Award Date


Degree Type


Degree Name

Doctor of Physical Therapy (DPT)


Physical Therapy

Advisor 1

Szu-Ping Lee

First Committee Member

Merrill Landers

Second Committee Member

Daniel Young

Number of Pages



Background and Purpose: The number of people living with an amputation in the United States is rising at a rate of almost 200,000 cases a year [1]. The incidence of low back pain (LBP) in individuals with lower limb amputation (LLA) has been shown to be much greater than in the general population at 52%- 72% [2-4]. High amputation level, disuse, and abnormal movement patterns associated with prosthetic gait have been theorized to lead to decreased lower back muscle performance, contributing to the high prevalence of LBP in individuals with LLA [5-7]. However, lumbar muscle morphology and performance have not been examined in those with comorbid LLA and LBP. Therefore, the purpose of this study was to investigate the anatomical and functional characteristics of the lumbar muscles in individuals with unilateral LLA with and without LBP, and age-matched non-amputee controls. We compared the lumbar multifidus muscle cross-sectional area (CSA) and thickness, and spinal extensor muscle strength and endurance between amputees with and without histories of LBP. Participants: This study included 11 participants, with 3 participants in each of the following groups: LLA without LBP (3 male, age=43.67±7.77 years, height=171.87±5.29 cm, weight=81.04±22.23 kg), LLA with LBP (3 male, age=64±13.08 years, height=180.34±5.08 cm, weight=76.66±8.02 kg), and 5 age-matched participants without LLA or LBP serving as the control group (5 male, age=45.4±7.47 years, height=178.82±8.15 cm, weight=87.82±12.11 kg). Participants were classified into the LBP group if they had experienced at least one episode of activity limiting LBP within the previous 12 months. Methods: On the day of testing, participants were asked to complete the following 5 questionnaires: the Oswestry Low Back Pain Disability Questionnaire, SF-36, PROMIS-29, Western Ontario and McMaster Universities Osteoarthritis Index (WOMAC), and Houghton Scale of Prosthetic Use (Houghton Scale) [8- 13]. In addition to these questionnaires, a visual analogue score (VAS) was used to identify current, best, and worst pain levels. Ultrasound imaging was used to measure multifidus cross-sectional area (MF CSA) and thickness. During imaging, participants assumed a prone position on a table with 0-5° of lumbar lordosis (confirmed with inclinometry). For MF CSA, the imaging transducer was placed in the transverse plane with images captured bilaterally at L3-5 spinous process levels. For MF thickness, the transducer was placed in the longitudinal plane with images captured bilaterally at the level of L4 only. All images were analyzed using Image J software (ImageJ, 1.51m9, National Institutes of Health, USA). Test-retest reliability of the imaging and analysis procedures was established prior to data collection. Participants then completed a maximal effort back extension test using a dynamometer followed by a lumbar paraspinal endurance test following the Biering-Sorensen Protocol. Results: Average test time for the LLA with LBP group (32.66±52.50 sec) was significantly shorter than the LLA without LBP group (102.83±32.49 sec p=0.040). The LLA with LBP group reported significantly higher pain levels according to VAS scores over the previous year than both the control group and the LLA without LBP group (p=0.008 and p=0.006 respectively). Patient reported disability and functioning were significantly different when comparing LLA with LBP to healthy controls for the SF-36 Physical Functioning sub-set (p=0.033), Promis-29 Physical Function sub-set (p=0.036), and WOMAC (p=0.017). Discussion: Our findings suggested that individuals with LLA with LBP exhibited decreased spinal muscle endurance when compared to those with LLA but without LBP and the controls. This could be a contributing factor in the higher incidence of LBP among people with amputation as the MF are important spinal stabilizers during activity [14]. Our results agree with previous studies of in individuals with LBP that the rate of neuromuscular fatigue is significantly higher than those without LBP, leading to shorter Sorensen's times [15]. However, the causality of LBP and decreased lumbopelvic muscle performance could not be determined due to the cross-sectional nature of this study. Taken together we found that the LBP group had significantly more pain, decreased physical function and increased disability compared to the no-LBP and control groups.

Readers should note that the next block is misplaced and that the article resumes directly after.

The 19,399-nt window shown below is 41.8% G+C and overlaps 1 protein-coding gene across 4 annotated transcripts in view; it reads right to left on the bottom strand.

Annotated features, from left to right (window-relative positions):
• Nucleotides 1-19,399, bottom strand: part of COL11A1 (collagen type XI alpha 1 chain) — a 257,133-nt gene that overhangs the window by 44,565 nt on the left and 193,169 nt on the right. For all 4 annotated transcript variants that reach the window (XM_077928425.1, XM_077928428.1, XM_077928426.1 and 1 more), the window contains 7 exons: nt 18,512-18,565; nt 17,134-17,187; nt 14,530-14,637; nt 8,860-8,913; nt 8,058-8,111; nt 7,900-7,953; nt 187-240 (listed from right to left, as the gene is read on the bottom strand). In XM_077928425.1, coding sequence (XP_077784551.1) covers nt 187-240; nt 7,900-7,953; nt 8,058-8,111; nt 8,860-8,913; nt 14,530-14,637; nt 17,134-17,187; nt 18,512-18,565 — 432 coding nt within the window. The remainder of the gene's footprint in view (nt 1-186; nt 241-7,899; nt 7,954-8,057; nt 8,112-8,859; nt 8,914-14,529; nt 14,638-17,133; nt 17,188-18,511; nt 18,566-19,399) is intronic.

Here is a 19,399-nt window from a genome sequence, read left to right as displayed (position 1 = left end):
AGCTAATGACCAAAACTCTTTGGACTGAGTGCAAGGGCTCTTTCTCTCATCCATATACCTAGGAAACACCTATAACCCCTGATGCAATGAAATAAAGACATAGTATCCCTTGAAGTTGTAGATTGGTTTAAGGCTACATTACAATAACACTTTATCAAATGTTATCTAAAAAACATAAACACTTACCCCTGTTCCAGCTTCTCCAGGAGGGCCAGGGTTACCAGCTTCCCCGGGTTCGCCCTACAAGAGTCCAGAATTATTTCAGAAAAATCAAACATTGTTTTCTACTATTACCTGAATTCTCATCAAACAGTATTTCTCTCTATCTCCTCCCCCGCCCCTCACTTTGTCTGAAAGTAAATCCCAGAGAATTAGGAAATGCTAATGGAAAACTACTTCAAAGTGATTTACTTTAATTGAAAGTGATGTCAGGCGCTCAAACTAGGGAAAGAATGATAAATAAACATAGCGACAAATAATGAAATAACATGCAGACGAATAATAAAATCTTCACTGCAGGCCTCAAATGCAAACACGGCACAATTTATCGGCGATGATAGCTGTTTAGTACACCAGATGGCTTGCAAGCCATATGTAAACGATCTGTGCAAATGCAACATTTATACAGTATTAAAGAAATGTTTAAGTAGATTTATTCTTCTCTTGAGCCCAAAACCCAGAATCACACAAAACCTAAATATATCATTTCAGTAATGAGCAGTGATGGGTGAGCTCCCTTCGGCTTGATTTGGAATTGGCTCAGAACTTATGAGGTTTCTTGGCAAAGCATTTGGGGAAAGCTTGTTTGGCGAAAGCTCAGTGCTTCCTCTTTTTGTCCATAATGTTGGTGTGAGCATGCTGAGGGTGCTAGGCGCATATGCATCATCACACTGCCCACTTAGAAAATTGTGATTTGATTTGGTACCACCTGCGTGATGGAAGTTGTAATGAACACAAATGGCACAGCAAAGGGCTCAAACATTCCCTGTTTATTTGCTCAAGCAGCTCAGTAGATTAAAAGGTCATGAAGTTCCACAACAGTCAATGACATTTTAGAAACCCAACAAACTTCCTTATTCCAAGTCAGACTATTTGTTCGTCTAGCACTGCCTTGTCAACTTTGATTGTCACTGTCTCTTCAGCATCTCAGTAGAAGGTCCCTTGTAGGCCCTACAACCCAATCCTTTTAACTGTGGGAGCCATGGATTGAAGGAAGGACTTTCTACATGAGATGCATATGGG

Lumbar Multifidus; Ultrasound Imaging; Back Extensor Dynamometer; Above-the-Knee Amputation; Low Back Pain; Sorensen Testing


Medicine and Health Sciences | Physical Therapy | Rehabilitation and Therapy

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5.420 KB

Degree Grantor

University of Nevada, Las Vegas




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